Process of relapse



3- Process of Relapse


This page describes why relapse is a process that typically goes through three key phases. Knowledge of this information aims to raise your awareness of where you may be in this process, so that you can use recovery tools to prevent yourself from falling prey to addiction again.


1. Emotional relapse

2. Mental relapse

3. Physical relapse  


The potential to relapse is part of the nature of addiction, and statistics show that around 50% of those of us who enter recovery use drugs again in the first year. Recovery from the disease of addiction like other chronic illness is a daily affaire. If we don’t take the right measures to address our recovery on a daily basis, if we don’t adjust our lifestyle in accordance with the requirements of our disease, then we are bound to go back to using drugs because that is how we have learned to cope with life.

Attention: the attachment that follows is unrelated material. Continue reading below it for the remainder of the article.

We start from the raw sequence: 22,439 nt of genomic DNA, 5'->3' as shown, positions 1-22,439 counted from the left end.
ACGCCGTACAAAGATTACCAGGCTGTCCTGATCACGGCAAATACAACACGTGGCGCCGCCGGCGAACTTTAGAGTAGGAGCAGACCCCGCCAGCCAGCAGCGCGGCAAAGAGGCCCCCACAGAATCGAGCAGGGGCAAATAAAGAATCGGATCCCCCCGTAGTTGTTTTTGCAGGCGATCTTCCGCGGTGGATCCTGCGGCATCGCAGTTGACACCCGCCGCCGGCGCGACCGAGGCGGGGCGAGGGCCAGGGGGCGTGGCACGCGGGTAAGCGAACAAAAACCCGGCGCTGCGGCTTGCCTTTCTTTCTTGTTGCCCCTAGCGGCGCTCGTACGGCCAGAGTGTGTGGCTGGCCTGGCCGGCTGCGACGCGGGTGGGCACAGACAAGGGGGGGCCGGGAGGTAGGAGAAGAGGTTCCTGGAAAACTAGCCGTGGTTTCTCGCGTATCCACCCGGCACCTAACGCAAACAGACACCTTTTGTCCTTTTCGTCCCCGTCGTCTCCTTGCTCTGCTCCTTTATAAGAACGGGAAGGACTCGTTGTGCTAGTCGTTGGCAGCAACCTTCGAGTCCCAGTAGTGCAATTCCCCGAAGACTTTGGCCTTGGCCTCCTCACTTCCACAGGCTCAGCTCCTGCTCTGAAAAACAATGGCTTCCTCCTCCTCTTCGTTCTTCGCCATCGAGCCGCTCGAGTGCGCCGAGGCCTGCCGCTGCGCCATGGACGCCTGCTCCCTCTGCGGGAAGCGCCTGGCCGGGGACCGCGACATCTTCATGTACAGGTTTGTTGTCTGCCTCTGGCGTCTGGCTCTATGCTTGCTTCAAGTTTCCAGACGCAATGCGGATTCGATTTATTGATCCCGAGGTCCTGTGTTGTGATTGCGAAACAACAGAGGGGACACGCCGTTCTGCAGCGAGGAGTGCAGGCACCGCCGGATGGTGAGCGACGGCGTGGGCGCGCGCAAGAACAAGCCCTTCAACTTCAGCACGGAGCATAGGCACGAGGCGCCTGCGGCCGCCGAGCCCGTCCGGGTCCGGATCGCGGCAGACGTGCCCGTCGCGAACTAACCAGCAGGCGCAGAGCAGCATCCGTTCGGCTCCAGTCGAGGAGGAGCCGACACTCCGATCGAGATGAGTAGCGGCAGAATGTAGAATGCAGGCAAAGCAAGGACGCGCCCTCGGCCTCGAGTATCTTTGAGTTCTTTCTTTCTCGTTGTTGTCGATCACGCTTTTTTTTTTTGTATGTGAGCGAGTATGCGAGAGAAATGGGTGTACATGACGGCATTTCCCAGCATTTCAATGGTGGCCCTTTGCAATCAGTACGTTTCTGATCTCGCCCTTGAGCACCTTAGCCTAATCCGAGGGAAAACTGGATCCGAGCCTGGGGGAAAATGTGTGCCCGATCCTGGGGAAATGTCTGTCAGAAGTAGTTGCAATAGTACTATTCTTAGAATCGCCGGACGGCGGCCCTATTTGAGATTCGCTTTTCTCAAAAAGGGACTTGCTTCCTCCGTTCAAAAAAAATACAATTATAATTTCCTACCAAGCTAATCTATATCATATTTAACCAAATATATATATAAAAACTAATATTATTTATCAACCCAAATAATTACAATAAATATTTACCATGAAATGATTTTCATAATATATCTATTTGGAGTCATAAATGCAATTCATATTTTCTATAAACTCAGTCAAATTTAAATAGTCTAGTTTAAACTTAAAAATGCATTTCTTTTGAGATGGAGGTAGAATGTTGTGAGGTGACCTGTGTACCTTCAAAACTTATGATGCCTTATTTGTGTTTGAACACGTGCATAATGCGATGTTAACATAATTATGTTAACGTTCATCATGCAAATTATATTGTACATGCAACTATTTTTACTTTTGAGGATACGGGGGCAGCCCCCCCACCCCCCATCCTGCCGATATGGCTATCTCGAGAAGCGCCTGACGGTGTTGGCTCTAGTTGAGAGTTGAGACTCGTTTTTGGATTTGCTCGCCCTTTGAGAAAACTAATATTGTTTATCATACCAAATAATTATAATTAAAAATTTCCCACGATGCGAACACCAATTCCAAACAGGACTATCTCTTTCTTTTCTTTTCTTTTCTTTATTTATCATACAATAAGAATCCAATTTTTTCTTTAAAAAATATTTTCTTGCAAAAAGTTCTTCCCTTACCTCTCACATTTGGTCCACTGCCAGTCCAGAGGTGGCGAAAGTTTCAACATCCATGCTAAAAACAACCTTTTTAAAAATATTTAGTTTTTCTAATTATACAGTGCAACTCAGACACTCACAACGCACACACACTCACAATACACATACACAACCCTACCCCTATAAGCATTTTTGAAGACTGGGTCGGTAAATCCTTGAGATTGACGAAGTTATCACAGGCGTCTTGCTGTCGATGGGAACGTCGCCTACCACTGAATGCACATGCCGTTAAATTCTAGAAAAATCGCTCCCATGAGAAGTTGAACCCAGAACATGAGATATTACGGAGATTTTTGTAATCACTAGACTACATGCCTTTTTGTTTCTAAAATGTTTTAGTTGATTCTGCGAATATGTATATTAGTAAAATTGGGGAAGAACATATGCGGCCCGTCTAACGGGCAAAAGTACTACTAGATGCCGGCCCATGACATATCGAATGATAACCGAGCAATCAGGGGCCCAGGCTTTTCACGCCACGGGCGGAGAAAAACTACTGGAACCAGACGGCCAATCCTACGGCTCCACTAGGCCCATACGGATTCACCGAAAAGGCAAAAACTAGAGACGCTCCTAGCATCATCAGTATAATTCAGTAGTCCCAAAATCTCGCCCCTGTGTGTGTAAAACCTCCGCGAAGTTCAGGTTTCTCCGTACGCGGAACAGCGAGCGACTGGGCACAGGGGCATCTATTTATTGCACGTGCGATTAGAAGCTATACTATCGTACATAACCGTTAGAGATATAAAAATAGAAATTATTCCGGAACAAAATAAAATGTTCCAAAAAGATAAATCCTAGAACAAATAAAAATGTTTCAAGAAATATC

In the case with the disease of addiction, a relapse begins before we physically use drugs again. Relapse is a process that goes through emotional and mental phases before we finally find ourselves in a place where we think we have no choice but to use drugs again. When we go back to our old attitudes, old feelings, and old behaviors, when we stop working our program and ignore the support of our Fellowship then we go back to doing what we have done for a lifetime — we use drugs to deal with or escape from life. As they say in the Fellowship, by the time we pick up a drug, we have already relapsed in our minds! So it is our emotions and thinking patterns that require our vigilance, if we hope to maintain our recovery. If we become aware that our attitudes and feelings are slipping back to our old and destructive ways, we can then take healthy actions and employ coping mechanisms and recovery tools to stop the process from disintegrating into a final physical relapse. For these are the phases where we still have power of choice and control to stop our disease from sabotaging us into using drugs again.